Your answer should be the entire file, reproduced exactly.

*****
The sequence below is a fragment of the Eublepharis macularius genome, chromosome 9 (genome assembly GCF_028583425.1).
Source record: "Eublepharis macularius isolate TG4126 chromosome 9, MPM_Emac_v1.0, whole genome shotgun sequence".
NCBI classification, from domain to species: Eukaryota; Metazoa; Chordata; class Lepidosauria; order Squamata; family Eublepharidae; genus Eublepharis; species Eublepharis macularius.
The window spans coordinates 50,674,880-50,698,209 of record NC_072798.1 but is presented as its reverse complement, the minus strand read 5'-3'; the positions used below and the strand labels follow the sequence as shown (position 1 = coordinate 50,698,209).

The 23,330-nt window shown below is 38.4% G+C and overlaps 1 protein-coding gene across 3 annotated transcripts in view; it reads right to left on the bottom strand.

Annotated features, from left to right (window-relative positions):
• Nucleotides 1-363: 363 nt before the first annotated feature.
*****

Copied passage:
The sequence below is a fragment of the Eublepharis macularius genome, chromosome 9 (genome assembly GCF_028583425.1).
Source record: "Eublepharis macularius isolate TG4126 chromosome 9, MPM_Emac_v1.0, whole genome shotgun sequence".
NCBI classification, from domain to species: Eukaryota; Metazoa; Chordata; class Lepidosauria; order Squamata; family Eublepharidae; genus Eublepharis; species Eublepharis macularius.
The window spans coordinates 50,674,880-50,698,209 of record NC_072798.1 but is presented as its reverse complement, the minus strand read 5'-3'; the positions used below and the strand labels follow the sequence as shown (position 1 = coordinate 50,698,209).

The 23,330-nt window shown below is 38.4% G+C and overlaps 1 protein-coding gene across 3 annotated transcripts in view; it reads right to left on the bottom strand.

Annotated features, from left to right (window-relative positions):
• Nucleotides 1-363: 363 nt before the first annotated feature.